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Compiling Vim with Ruby support

Vim can easily be extended, not only with Vimscript but also with Ruby, Python, or whatever else. However, Vim needs to be compiled with support for those external languages. On Mac OS X by default it is not. Luckily, it is easy to do it yourself.

The other day I wanted to give the command-t plugin another go. It is a nice fuzzy-search plugin writing in Ruby (with a C extension), and it requires Vim with Ruby support. Of course, MacVim comes with Ruby support built-in, but I prefer running Vim in the terminal, so I was out of luck. “No biggie”, I thought to myself, “how hard can compiling Vim be?” As it turned out, I ran into some issues with Vim immediately crashing after installation, or as soon as I tried to use the command-t.

By installing Vim with Ruby support, you link it to a particular installation of Ruby. Mac OS X comes with Ruby by default, by I use rbenv to switch between different versions. This becomes problematic if you try to compile Vim against one version, and then try to install a plugin like command-t with a C-extension compiled against another version.

I decided to compile both against my system Ruby (1.8.7) as that is the least likely to be messed around with. In a new shell session, I first switched to the stock Ruby version:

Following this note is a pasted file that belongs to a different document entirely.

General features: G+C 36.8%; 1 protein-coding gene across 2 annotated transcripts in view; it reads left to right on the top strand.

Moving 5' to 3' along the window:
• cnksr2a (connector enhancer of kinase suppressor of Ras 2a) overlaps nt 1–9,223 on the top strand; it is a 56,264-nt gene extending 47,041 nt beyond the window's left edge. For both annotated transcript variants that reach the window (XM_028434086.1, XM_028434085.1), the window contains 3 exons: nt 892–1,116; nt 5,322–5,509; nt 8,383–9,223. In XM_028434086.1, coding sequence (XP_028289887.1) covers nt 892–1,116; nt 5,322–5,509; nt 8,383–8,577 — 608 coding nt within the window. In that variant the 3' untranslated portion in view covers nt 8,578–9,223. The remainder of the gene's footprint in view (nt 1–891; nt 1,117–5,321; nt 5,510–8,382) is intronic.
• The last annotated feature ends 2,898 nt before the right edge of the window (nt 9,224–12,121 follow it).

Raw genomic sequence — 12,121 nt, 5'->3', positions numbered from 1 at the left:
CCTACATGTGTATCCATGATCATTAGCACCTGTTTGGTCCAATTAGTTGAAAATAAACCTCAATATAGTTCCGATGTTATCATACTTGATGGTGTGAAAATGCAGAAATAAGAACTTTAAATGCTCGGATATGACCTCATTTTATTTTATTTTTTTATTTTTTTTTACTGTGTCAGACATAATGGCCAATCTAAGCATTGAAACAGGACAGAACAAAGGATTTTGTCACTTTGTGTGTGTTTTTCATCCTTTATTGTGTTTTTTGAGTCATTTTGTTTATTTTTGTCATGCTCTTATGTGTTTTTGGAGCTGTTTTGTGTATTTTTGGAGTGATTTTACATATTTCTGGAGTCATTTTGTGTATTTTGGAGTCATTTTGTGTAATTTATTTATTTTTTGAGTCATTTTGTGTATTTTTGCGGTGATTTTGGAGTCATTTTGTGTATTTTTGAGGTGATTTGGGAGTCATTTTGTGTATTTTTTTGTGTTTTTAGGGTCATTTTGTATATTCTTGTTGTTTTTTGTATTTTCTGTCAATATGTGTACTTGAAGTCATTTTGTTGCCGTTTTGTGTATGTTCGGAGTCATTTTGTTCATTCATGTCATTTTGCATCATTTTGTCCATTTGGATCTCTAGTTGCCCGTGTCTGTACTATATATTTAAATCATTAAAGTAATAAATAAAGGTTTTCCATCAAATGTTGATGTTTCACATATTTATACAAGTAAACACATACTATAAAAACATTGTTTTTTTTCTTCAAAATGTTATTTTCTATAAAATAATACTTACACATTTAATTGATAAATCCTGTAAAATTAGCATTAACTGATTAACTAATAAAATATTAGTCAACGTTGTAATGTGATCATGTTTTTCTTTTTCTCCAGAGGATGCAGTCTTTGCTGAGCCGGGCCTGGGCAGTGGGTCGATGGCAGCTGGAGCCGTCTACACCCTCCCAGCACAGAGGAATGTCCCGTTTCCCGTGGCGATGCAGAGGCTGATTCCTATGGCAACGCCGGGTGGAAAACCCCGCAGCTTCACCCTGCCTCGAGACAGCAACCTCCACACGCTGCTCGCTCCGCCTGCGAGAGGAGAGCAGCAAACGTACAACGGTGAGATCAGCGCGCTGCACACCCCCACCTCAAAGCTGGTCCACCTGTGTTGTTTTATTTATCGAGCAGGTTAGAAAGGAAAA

$ rbenv shell system
$ ruby -v
ruby 1.8.7 (2010-01-10 patchlevel 229) [universal-darwin11.0]

Compiling Vim

The first actual step is to get the Vim source code. There’s more than one way to skin this cat, but I chose to clone the repository with Mercurial:

$ hg clone https://vim.googlecode.com/hg/ vim

This gives you a vim directory in your current working directory. Change into it to start the whole configure, make, make install routine:

./configure --prefix=/usr/local \
    --enable-gui=no \
    --without-x \
    --disable-nls \
    --enable-multibyte \
    --with-tlib=ncurses \
    --enable-pythoninterp \
    --enable-rubyinterp \
    --with-ruby-command=/usr/bin/ruby \

Note the --enable-rubyinterp – and toss in --enable-pythoninterp while you’re at it. Note you may want to adjust your prefix. Then compile and install:

sudo make install

Finally, make sure [prefix]/bin is in your $PATH. Check it with echo $PATH to see your current $PATH, and edit .bashrc or .zshrc to prepend it if necessary:

export PATH=/usr/local/bin:$PATH

If you source your shell configuration, or just start a new terminal session, you will notice the new version of Vim:

$ which vim
$ vim --version

The output of vim --version will tell you a lot, but somewhere in there is +ruby to indicate you can now run Ruby straight from Vim. Try it by starting Vim and perform the command:

:ruby puts 'Hello, world'

Installing command-t

Installing command-t is pretty easy. The documentation describes how you can install it as a vimball, or straight from the source – for example using Tim Pope’s excellent Pathogen plugin. I opted to install it as a Git submodule and load it with Pathogen. Change into the plugin directory:

cd ~/.vim/bundle/command-t

There’s a nice Rakefile for us there that will handle installing the C-extension. Still in a shell where system Ruby is the currently active Ruby installation, we just need to follow the installation instructions:

ruby extconf.rb
rake make

That should do it; you should now be able to launch Vim and start using command-t. You can find my Vim setup at Github.

Arjan van der Gaag

Arjan van der Gaag

A thirtysomething software developer, historian and all-round geek. This is his blog about Ruby, Rails, Javascript, Git, CSS, software and the web. Back to all talks and articles?


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